Getting the right tone in emails
How many times has it happened to you? You’re out and about, busy, rushing here and there. You check your email on your phone and you see that one of your clients has emailed you with a query. Your first instinct is to get back to them as quickly as possible, and so in between meetings, or on the train you type a fast reply. Phew! Job done. You’re pleased because you’ve responded quickly.
But then a day or so later you find that your email was totally misunderstood. It was interpreted as curt or rude. Or maybe during your next telephone conversation with the client you sense that they are a bit distant or annoyed. Sound familiar?
We misinterpret the meaning and tone of emails around 50% of the time
A study in the Journal of Personality and Social Psychology showed that people misinterpret the meaning and tone of emails as much as 50 percent of the time. What's more, 90 percent of email recipients incorrectly believe they can interpret the tone of an email message.
So we end up with people sat in front screens feeling a bit miffed, or put out, or totally frustrated by what they’ve just read.
So what can we do to minimise the risk of misinterpretation in our emails? Here are a few thoughts:
1. Explain your situation
If you are out of the office and replying to something on your phone and short of time, you could explain that…
“I’m out of the office right now, but the short reply to your questions is “xxxxxxxxxx”. I’ll be back in the office later today and will let you have more detail then. Regards, Jackie”
So you’re letting the reader know that it’s your situation that’s creating the short, abrupt response. Not any kind of annoyance or other imagined ‘huffy’ reason.
2. Pick up the phone
Sometimes it’s best to just pick up the phone. If, when you are writing an email, you think there may be room for misinterpretation, just phone.
3. Give yourself the time you feel the email you have to write deserves
If it’s a complicated email, take your time. Write it, then leave it for a while. Go back and read it again. If you’re still not sure, ask someone else to sanity check it for you.
4. Give your email structure
Just because it’s email, doesn’t mean that you should just randomly splatter the page with the first thing that comes into your head. Plan out a structure with a beginning, middle and end. Giving your email a logical flow makes it easier to read, and is more likely to be interpreted in the right way.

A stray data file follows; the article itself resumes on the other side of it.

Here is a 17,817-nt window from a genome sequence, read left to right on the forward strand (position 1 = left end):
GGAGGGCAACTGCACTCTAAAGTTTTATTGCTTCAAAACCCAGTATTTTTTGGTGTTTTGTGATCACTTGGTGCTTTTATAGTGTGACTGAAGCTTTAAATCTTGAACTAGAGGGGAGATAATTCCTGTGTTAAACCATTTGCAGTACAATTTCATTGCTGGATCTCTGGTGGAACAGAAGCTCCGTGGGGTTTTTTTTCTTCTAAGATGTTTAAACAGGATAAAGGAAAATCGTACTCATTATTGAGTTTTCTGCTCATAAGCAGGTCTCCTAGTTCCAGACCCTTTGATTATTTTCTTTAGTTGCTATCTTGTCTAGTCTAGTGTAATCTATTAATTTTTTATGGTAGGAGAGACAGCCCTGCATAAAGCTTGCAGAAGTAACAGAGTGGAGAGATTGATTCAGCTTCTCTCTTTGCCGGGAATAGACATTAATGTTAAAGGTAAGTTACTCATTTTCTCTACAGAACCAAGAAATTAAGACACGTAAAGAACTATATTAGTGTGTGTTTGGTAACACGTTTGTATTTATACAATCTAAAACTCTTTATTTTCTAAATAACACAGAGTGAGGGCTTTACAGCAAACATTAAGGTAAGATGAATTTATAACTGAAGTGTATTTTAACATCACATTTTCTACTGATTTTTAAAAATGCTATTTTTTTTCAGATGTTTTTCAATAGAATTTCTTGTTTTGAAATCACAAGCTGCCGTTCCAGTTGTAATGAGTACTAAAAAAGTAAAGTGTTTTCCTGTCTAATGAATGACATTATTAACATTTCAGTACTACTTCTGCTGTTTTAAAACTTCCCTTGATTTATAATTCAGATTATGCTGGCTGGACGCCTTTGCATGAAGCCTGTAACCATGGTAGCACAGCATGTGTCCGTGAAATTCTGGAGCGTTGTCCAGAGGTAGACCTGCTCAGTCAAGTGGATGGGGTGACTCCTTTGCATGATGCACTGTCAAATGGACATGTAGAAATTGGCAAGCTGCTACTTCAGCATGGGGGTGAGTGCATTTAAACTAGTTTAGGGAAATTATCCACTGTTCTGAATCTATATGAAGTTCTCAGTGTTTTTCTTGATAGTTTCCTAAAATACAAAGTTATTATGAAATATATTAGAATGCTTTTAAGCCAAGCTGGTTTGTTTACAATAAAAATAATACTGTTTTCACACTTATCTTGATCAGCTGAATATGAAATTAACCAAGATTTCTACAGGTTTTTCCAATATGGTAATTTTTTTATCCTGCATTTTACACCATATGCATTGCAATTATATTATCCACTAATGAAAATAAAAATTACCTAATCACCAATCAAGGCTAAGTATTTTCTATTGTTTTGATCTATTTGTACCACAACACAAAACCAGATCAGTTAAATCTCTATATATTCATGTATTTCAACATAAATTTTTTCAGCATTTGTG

5. Call to action
Think about what you want the reader to do next. I’ve often heard people say things like “…well I’d have thought it would have been obvious that I expected a reply right way.” Unless you said something along the lines of , "…we do have a deadline on this and I would appreciate it if you could get back to me by XXXX”, it may not be obvious at all.
6. Appropriate ‘openings’ and ‘closings’
This really should be common sense. Should you use, ”Yo", "Hiya", "Hey", "Sir/Madam," "Dear [first name]" or "Dear [misspelled name]”? An inappropriate opening can offend and set the wrong tone.
If I’m replying to an emails someone has sent me, I normally follow the style they’ve used. So if they say “Hi Jackie”, I’d mirror that in my reply. If they say “Dear Jackie”, then I’d mirror that. If I’m sending the first email, and I’m not sure, I always go down the “Dear XXXX” route. It’s never wrong to be polite.
What about email endings? Examples include "Best, "All the best", "Best regards", "Best Wishes", "Sincerely", "Cordially", "Yours", "Love", "Love and Kisses" and “xoxo". If in doubt I don’t think you can go wrong with a simple “regards”.
7. Clear subject lines
Our in-boxes are clogged with all sorts of gubbins on a daily basis. So probably like you, I’m selective about what emails I open and when I open them. What I choose to open hinges on the subject line. I irritated the hell out of a colleague recently because she expected me to reply to her concerning dates for an event we’re hosting together. I didn’t reply because I had no recollection of ever seeing an email about dates.
She had added that information alongside something else she had sent me, and I simply never saw it. If she had sent me a separate email with Re: Confirmation of datesor similar, I would have opened it right away.
8. Shorter emails with specific information work best
Back in PR agency days, we used to organise a lot of overseas press tours with journalists. This meant sending detailed information to each journalist about their travel arrangements, hotel details, their itinerary, biographies of the people they would be meeting etc. etc.
We’d get to the airport and someone would moan at me that they didn’t have a phone number for the hotel they were staying at. “It was all in the email” I would say. They never read past the first couple of paragraphs. So I started sending a series of short emails, each one with a clear subject line such as Re: Your hotel details, and Re: Your flight details etc. They all got read, and it worked much better.
Do we just need smiley face emojis to clarify our mood or meaning?
It’s not just emails that cause these ‘tone’ problems, text messages and instant messaging communications are prone to the same problems. I had a coffee with a friend yesterday who told me that her daughter was totally distraught because she though her boyfriend was annoyed with her. “Why do you think that?” said my friend who looked at the straightforward text message communication totally baffled by this interpretation. “He didn’t put a smiley face emoji at the end, which means he’s annoyed.”
Part me loves the idea that life could be so simple that all we need to do is add a smiley face or an angry face to denote our tone. Maybe that’s where we’ll end up. In the meantime, spending a little time thinking about how we come across could prevent unnecessary frustration.
That’s it for this week.
Love and kisses